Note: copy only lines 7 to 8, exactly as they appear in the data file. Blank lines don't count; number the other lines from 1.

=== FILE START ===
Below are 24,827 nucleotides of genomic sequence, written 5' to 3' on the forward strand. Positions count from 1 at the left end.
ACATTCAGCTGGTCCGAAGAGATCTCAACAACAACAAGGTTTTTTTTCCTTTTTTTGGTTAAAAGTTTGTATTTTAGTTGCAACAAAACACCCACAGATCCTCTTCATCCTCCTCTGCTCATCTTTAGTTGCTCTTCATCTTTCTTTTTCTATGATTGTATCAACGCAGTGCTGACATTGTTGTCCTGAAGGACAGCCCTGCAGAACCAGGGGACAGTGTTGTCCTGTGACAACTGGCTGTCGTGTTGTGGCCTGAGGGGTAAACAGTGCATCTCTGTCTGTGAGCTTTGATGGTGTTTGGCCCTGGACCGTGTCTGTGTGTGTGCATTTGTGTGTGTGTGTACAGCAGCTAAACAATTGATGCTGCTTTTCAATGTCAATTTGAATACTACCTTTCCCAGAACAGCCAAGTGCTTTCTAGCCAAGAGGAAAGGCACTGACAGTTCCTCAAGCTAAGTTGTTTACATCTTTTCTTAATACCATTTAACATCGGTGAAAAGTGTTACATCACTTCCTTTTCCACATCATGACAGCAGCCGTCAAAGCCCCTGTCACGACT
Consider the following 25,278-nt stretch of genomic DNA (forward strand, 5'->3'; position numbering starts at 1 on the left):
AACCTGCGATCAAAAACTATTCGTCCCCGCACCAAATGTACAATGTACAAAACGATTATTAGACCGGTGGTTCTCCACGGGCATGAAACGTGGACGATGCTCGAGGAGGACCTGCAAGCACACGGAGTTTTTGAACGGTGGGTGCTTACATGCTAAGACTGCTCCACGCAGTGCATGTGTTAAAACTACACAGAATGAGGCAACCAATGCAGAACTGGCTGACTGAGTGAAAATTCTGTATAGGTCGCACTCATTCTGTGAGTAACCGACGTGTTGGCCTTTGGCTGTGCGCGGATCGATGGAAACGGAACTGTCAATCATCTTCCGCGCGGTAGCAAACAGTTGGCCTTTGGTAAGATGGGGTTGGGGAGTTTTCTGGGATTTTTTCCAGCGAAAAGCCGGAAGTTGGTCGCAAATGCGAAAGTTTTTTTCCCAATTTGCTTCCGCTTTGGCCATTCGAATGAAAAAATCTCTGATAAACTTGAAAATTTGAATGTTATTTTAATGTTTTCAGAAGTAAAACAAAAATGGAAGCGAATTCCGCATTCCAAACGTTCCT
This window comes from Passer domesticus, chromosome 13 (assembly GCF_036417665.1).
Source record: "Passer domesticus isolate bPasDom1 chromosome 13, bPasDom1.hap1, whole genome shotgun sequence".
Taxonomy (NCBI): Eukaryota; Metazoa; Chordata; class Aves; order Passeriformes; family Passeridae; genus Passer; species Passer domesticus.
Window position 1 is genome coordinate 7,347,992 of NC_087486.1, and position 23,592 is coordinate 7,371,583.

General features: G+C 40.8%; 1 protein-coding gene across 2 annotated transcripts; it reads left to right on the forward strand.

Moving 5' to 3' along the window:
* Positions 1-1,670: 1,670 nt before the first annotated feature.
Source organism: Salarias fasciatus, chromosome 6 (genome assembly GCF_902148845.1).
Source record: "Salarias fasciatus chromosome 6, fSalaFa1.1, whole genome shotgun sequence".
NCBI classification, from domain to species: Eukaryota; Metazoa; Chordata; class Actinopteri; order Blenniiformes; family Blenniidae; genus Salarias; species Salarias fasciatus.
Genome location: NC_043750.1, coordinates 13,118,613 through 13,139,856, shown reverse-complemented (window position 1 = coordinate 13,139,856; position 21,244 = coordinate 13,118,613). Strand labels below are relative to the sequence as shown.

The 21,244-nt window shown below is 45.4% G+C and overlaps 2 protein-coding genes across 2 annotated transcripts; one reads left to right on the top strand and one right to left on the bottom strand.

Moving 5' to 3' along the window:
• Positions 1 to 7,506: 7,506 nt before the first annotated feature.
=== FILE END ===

Taxonomy (NCBI): Eukaryota; Metazoa; Chordata; class Aves; order Passeriformes; family Passeridae; genus Passer; species Passer domesticus.
Window position 1 is genome coordinate 7,347,992 of NC_087486.1, and position 23,592 is coordinate 7,371,583.